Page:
Summary & Quick Facts
- Cashless tolling is a form of toll collection used at MTA tunnels and bridges.
- If you have an E-Z Pass tag in your car, sensors will read it and deduct the toll from your account at a discount.
- Drivers without E-Z pass will have a camera take a photo of their license plate and the toll is mailed to the registered owner of the vehicle.
- Drivers should promptly because they will be subject to fines of up to $100, registration suspension, and more.
Cashless Tolls In NY Is Changing The Way We Use The Roads
Cashless tolls have radically transformed the way New Yorkers get around town and beyond. Gone are the days of sitting in traffic waiting for cars to ease through toll booths. Now drivers can speed right through some of the city’s most congested bridges and tunnels. Cashless tolling seems like a win-win. While still in its infancy in our area, it may lead to reduced traffic, commuting times, and theoretically, vehicle emissions, making it good for the environment.
The new tolls include monetary financial benefits for the city and state as well. Since being in place, it already generating big bucks in profit for agencies that run it – like the MTA, which oversees E-Z Pass on bridges and tunnels in New York City. With all the benefits that cashless tolling brings to the state, it’s no secret that New York plans to expand the program. Governor Cuomo made it clear in his 2018 State of the State Address that entire New York State Thruway System intends to convert completely to cashless tolling by the end of 2020.
How Cashless Tolling Work?
Drivers with E-Z pass are already familiar with the process of Cashless tolling. They simply ride right through the toll and a go about there way. The toll charges your E-Z pass account automatically in the same process that many are already familiar with at other E-Z pass sites.
Drivers without E-ZPass using cashless tolling can pay their toll bill a variety of ways. After a driver rolls through a cashless facility, a mounted camera snaps a picture of the car ’s license plate. The cashless toll runs your license plate to find the address on file with the Department of Motor Vehicles (DMV). Soon, you the registered owner of the vehicle will receive a bill in the mail with the toll amount. For this reason, the law requires motorists to keep their address current with the DMV. This ensures that the DMV can mail the bill to the proper owner.
Despite the perks tolls seem to give, there are without doubt kinks in the system. A growing number of drivers and commuters complain that cashless tolls have caused them countless problems. Ever since cashless tolling took effect at Metropolitan Transportation Authority bridges and tunnels, some drivers complain that they have gotten hit with a mountain of fines.
Penalties and Late Fees With Cashless Tolling
So what’s the situation with the penalties and late fees? They can be quite harsh and just as pricey as a parking ticket to be honest. Failure to pay a Tolls By Mail bill may result in late fees and fines up to $100, vehicle registration suspension, and other enforcement actions. Motorists have 30 days to pay the mailed bill they received for the toll. If you do not send payment by the due date, expect the second bill with a $5 late fee added to the total.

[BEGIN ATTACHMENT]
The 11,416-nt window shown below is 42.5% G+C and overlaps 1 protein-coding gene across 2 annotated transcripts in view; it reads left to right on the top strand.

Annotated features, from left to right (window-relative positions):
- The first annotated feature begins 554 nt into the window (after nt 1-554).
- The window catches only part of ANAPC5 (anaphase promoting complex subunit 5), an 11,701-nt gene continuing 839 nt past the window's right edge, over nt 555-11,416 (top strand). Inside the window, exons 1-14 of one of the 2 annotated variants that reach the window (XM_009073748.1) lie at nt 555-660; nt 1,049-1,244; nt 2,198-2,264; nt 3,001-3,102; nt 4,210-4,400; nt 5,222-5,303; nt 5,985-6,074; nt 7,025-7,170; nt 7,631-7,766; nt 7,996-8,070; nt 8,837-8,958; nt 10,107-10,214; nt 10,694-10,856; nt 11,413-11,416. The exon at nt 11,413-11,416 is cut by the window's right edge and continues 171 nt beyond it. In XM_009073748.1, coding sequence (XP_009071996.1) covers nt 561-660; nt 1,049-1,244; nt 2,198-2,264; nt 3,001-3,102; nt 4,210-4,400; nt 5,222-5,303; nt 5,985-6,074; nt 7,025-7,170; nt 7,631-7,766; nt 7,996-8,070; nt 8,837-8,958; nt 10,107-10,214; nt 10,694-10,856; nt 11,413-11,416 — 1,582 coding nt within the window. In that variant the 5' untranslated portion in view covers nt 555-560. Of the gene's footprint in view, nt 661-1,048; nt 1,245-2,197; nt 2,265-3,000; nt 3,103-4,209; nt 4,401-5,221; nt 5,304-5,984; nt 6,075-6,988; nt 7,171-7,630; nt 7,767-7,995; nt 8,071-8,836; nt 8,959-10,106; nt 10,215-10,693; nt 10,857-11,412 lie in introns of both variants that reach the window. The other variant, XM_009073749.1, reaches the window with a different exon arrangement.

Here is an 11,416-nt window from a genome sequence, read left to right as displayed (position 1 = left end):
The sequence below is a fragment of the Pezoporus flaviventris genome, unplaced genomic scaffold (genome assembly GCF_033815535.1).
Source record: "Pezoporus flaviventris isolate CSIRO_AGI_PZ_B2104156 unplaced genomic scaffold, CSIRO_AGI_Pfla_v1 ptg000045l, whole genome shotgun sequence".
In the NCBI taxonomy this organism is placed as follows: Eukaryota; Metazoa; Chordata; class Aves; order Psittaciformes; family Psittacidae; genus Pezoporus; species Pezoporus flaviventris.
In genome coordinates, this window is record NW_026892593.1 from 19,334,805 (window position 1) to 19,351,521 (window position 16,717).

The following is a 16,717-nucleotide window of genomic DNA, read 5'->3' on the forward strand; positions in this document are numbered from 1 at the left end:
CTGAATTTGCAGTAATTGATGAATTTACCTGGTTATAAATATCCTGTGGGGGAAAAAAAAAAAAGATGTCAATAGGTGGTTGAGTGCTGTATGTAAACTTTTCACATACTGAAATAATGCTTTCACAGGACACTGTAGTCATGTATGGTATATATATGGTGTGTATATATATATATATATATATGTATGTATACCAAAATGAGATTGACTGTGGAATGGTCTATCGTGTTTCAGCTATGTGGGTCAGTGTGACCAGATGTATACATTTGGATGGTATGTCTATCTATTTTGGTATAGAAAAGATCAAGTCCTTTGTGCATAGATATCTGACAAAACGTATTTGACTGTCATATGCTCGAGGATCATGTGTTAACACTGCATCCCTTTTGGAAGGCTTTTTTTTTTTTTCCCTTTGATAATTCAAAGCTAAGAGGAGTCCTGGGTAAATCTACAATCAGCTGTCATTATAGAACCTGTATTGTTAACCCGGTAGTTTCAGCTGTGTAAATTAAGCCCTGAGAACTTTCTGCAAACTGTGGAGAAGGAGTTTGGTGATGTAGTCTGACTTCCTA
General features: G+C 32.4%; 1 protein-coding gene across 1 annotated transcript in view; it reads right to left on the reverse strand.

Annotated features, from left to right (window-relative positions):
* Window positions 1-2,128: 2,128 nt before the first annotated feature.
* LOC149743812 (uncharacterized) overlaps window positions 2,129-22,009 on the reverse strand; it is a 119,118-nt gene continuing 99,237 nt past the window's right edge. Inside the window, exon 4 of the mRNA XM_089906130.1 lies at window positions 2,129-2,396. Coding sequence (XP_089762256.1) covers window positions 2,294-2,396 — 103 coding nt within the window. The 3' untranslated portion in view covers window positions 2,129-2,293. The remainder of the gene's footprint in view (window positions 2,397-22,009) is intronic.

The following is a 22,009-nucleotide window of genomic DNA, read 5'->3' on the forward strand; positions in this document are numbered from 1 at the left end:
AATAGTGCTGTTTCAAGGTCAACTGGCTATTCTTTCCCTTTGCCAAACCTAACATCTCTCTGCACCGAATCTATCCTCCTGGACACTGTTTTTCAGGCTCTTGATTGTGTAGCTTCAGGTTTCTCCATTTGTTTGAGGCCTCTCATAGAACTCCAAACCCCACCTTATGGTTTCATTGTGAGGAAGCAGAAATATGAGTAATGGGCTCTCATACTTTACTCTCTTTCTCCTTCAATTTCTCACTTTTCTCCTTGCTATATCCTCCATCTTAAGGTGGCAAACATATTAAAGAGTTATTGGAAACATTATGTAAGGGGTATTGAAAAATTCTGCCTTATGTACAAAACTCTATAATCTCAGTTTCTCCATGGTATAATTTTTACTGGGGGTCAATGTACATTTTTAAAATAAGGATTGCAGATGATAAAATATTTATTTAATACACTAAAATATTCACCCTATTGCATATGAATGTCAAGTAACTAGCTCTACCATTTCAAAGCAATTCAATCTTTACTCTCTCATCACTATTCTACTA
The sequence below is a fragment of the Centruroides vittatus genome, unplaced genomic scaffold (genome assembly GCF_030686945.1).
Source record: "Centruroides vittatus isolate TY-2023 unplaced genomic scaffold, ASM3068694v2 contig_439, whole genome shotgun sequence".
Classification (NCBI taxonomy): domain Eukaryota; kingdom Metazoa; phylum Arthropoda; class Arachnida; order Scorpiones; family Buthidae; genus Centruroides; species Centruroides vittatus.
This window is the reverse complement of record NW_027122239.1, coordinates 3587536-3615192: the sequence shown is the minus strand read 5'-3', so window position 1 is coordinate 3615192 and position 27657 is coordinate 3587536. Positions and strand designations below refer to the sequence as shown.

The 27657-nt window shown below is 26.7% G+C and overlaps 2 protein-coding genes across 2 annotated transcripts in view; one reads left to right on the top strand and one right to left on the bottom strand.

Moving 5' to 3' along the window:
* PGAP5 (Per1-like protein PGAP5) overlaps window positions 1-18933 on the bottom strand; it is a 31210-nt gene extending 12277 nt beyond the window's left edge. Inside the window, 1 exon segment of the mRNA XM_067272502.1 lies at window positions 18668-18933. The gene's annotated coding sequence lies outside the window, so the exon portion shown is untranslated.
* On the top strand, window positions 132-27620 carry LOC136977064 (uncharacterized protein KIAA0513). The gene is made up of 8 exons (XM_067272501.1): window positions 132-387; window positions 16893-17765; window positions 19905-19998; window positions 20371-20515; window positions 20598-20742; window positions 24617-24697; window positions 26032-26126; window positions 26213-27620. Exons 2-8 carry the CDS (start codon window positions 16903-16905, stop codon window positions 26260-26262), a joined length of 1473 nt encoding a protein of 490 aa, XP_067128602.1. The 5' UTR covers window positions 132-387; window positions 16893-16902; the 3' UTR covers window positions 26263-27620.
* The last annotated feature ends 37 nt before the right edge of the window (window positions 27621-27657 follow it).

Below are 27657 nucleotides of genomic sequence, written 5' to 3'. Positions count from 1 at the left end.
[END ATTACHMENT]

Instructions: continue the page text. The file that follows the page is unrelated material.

If the second bill isn’t paid by the due date, the toll bill escalates to a toll violation. Here, the motorist is mailed a Notice of Toll Violation (in an orange envelope) with a violation fee. Violation fees are significantly higher than the first late fee and can really change a small toll into a big fine. Violation fees are $50 per trip for travel over the Grand Island Bridges and $50 per trip for travel over the Governor Mario M. Cuomo Bridge.
Avoiding Late Fees
Given the influx of complaints, its important for drivers to really know what they face if when using cashless tolls. Despite the simmering annoyance many drivers have, Thruway Authority spokesperson Jennifer Givner notes that the late fees are in line with those established by other tolling agencies. The Thruway Authority argues that drivers have enough time as violations are only assessed after 90 -100 days of non-payment. By this time, a motorist would have received a third notice of delinquent payment.
Tips for E-Z pass Drivers
As many drivers experience issues with this widespread billing problem, here are some tips for motorists to avoid late fees. If you are an E-ZPass customer, always check your account and make sure all your information is up to date. Nevertheless, you especially want to make sure you have the right credit card information on file. Also, make sure your license plate number is registered.
To dispute a violation, you can call E-ZPass or write a letter with your dispute. For more information, go to the E-ZPass website.
Tips For Non-E-Z pass Drivers
Drivers who don’t have EZ pass can also take steps to avoid late fees. First, make sure your address is current with the Department of Motor Vehicles. As we mentioned earlier, the address on file with the DMV is the one used to send bills. One of the largest factors that cause late fees is having an incorrect address on file. Unfortunately, many motorists fail (as they required by law) to notify the DMV of their new address within ten days of moving.
Second, don’t wait to be billed. You can go online, punch in your license plate number, and pay immediately after you travel through a cashless toll before a bill is even sent. Finally, motorists who use cashless tolling but claim they have not received a toll bill should contact the Tolls by Mail customer service center at 1-844-826-8400 immediately to address the issue and avoid any fines.
Do you like cashless tolling in NYC? Let us know your experience in the comments below!